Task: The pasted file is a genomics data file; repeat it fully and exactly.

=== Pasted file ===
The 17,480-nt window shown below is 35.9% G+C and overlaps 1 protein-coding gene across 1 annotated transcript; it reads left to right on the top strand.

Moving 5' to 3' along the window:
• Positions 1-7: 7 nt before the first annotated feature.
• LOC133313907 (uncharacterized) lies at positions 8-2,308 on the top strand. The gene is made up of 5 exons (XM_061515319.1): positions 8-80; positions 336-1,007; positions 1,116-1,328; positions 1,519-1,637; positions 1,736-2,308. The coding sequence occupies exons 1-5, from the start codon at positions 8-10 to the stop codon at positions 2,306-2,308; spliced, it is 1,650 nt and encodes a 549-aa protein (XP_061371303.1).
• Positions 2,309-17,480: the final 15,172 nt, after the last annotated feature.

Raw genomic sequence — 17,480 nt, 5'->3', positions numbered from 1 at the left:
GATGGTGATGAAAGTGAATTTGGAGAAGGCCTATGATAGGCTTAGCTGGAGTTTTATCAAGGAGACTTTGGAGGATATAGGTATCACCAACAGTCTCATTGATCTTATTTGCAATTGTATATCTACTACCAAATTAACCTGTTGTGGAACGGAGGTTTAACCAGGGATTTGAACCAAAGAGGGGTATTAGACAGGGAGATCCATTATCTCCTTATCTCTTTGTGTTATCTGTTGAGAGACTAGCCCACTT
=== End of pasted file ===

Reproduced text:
The 17,480-nt window shown below is 35.9% G+C and overlaps 1 protein-coding gene across 1 annotated transcript; it reads left to right on the top strand.

Moving 5' to 3' along the window:
• Positions 1-7: 7 nt before the first annotated feature.
• LOC133313907 (uncharacterized) lies at positions 8-2,308 on the top strand. The gene is made up of 5 exons (XM_061515319.1): positions 8-80; positions 336-1,007; positions 1,116-1,328; positions 1,519-1,637; positions 1,736-2,308. The coding sequence occupies exons 1-5, from the start codon at positions 8-10 to the stop codon at positions 2,306-2,308; spliced, it is 1,650 nt and encodes a 549-aa protein (XP_061371303.1).
• Positions 2,309-17,480: the final 15,172 nt, after the last annotated feature.

Raw genomic sequence — 17,480 nt, 5'->3', positions numbered from 1 at the left:
GATGGTGATGAAAGTGAATTTGGAGAAGGCCTATGATAGGCTTAGCTGGAGTTTTATCAAGGAGACTTTGGAGGATATAGGTATCACCAACAGTCTCATTGATCTTATTTGCAATTGTATATCTACTACCAAATTAACCTGTTGTGGAACGGAGGTTTAACCAGGGATTTGAACCAAAGAGGGGTATTAGACAGGGAGATCCATTATCTCCTTATCTCTTTGTGTTATCTGTTGAGAGACTAGCCCACTT